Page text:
Gluten Free Hamburger Buns


April 14, 2010 by Flora Dawn

I have attempted gluten free hamburger buns on several occasions, but it wasn’t until I tried the recipe out of Gluten Free Baking Classics (book review here) that I had a true success.

I have made this recipe multiple times and adapted it slightly; my family loves them for both hamburgers and sandwiches. Like all gluten free bread, these do taste best the day they are baked.

I have made these in individual tart pans, disposable mini foil pie pans, and a whoopie pie pan. They all worked, but personally I like the whoopie pie pan the best.

If you plan on making your own dinner rolls or hamburger buns on a regular basis you should consider investing in something similar; whoopie pie pans, muffin-top pans, and hamburger bun pans are all very much alike and seem to range between $10-20. These pans provide the necessary support for the gluten free batter.

This recipe makes 6 conservatively sized buns (so I double the recipe when using my whoopie pie pan, which has 12 spaces), which I think are perfectly sized and make great little sandwiches for lunches.

I like to sprinkle sesame seeds are dried onions on the tops to make them seem more like the hamburger buns my family was used to.

You can also make these rolls smaller, getting 12 out of the recipe below. This makes them a very nice dinner roll size. They are a great accompaniment to soups this way.

The hamburger bun dough ready for pans; yes, it looks like cake batter.

Baked hamburger buns; half topped with sesame seeds & half topped with dried onions

We think they make a very cute ham & cheese sandwich

Gluten Free Hamburger Buns

Don’t let the long ingredient list scare you, they really are quite simple to make. These can be made smaller, in a muffin pan or ramekins, and used as dinner rolls; these gluten free rolls actually taste wonderful warm. I like to add some dried herbs to the dough, but it isn’t necessary.

wet ingredients:

  • 2 large eggs, at room temperature is best
  • 3 Tb canola oil
  • 1 packet (1/4 oz) active dry yeast (not quick-rise)
  • 3/4 cup + 2Tb warm milk, (110 degrees)

dry ingredients:

  • 1/2 cup millet flour
  • 1/2 cup sorghum flour
  • 1/3 cup cornstarch
  • 1/3 cup potato starch
  • 1/3 cup tapioca starch
  • 1 1/2 tsp xanthan gum
  • 1/2 tsp salt
  • 1 tsp unflavored gelatin
  • 2 Tb sugar
  • 1/2-1 tsp dried herbs (onion or garlic powder, Italian seasoning, etc), optional
  • sesame seeds, poppy seeds, or dried onions for topping, optional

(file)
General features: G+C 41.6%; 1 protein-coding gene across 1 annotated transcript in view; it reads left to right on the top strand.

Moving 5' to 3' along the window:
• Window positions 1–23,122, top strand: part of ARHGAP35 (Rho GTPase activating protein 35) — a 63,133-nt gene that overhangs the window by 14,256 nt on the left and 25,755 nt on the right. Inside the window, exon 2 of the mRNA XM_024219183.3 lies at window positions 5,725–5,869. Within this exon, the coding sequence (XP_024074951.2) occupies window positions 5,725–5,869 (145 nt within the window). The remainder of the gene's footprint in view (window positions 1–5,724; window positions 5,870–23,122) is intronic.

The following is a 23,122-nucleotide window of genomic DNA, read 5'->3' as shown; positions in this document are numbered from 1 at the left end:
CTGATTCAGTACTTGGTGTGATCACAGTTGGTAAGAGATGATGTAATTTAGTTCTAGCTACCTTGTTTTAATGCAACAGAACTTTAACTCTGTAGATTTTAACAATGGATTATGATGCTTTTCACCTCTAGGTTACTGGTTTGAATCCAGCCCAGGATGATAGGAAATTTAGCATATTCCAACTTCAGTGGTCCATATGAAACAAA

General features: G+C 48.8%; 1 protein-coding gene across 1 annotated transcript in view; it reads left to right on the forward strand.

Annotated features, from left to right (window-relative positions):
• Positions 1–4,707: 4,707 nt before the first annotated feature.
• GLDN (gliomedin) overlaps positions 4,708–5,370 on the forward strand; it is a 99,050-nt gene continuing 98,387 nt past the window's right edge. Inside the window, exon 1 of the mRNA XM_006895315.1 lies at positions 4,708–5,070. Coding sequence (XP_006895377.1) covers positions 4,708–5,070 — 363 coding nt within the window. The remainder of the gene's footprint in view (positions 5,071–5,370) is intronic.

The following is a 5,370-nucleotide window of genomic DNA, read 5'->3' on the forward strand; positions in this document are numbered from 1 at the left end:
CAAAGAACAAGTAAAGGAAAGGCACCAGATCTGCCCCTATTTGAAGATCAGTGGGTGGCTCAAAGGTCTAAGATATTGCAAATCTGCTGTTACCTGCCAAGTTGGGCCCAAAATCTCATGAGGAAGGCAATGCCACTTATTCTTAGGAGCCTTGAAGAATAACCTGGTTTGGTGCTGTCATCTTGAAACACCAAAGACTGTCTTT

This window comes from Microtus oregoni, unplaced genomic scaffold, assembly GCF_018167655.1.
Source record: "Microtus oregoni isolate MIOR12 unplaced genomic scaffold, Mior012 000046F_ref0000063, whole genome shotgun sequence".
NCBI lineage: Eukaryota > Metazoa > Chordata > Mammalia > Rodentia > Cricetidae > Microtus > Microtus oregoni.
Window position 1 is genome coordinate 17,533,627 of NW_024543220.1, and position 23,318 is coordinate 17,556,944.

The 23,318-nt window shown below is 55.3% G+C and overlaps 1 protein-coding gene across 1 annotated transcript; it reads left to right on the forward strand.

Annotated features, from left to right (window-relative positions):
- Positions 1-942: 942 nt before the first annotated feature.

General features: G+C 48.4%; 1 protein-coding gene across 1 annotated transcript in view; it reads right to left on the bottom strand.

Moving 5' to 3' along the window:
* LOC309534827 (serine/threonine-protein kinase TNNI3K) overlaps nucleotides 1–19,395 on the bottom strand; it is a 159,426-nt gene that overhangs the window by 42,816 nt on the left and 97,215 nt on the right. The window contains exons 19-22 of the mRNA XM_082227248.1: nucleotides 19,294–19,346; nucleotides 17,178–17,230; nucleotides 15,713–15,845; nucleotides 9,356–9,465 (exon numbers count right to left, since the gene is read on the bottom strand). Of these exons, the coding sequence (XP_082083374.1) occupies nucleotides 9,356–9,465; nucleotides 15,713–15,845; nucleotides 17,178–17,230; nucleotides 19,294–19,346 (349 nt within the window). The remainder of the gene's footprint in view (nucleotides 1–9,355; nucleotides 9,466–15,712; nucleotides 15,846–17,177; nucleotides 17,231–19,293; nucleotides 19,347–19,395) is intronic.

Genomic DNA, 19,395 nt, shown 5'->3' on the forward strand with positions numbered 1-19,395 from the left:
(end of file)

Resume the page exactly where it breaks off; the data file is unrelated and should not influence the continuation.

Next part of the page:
1. Lightly grease desired pans* (hamburger buns should be about 4 1/2 inches in diameter) and dust with rice flour or cornstarch (I use cornstarch).
  2. Mix eggs and oil together in small bowl and set aside.
  3. Mix all dry ingredients in large bowl of electric mixer. Quickly add milk, yeast,  egg, and oil to bowl; mix until just blended. Scrape bowl and beaters and then beat at high speed for 3 minutes; dough will be very sticky.
  4. Spoon dough into prepared pans and smooth tops with table knife or rubber spatula. Sprinkle seeds or onions on top if desired. Let rise in a warm place until doubled in size about 30-40 minutes.
  5. While dough is rising, place oven rack in center position and heat oven to 375, do not use convection as buns will brown too much.
  6. Place buns in preheated oven and bake for 15-20 minutes, or until they have a hollow sound when tapped on top. If buns are browning too quickly cover with foil.
  7. Remove buns from oven and remove from pan, allowing them to cool on rack.
*Disposable foil pie pans, muffin-top pans, whoopie pie pans, miniature tart pans, hamburger bun pan or whatever oven proof pans or dishes you have similarly sized should work.

4 thoughts on “Gluten Free Hamburger Buns

  1. Dary says:

    Thanks for sharing this wonderful recipe. Your gluten free hamburger buns were so good!

  2. amanda says:

    I just tried to make these and I think a step is missing. Do you put the yeast in water?? My dough was really thick and not cake like.

    • Flora says:

      I don’t proof my instant yeast; I use this kind I just add it with the milk, eggs, and oil like step #3 states and then mix, scraping down the bowl before beating for 3 minutes. Honestly, I don’t know why the dough would be too thick at this point, because all the ingredients were just mixed together.

      If you are using a yeast that needs proofed, simply dissolve it in the warm water and allow to stand for 10 minutes or so before adding it in step three. I know altitude and humidity can also slightly affect baking, maybe simply adding a little more liquid (either milk or water) would help next time?

Leave a Reply

Fill in your details below or click an icon to log in: Logo

You are commenting using your account. Log Out /  Change )

Google+ photo

You are commenting using your Google+ account. Log Out /  Change )

Twitter picture

You are commenting using your Twitter account. Log Out /  Change )

Facebook photo

You are commenting using your Facebook account. Log Out /  Change )


Connecting to %s

Blog Stats

  • 25,928 hits



%d bloggers like this: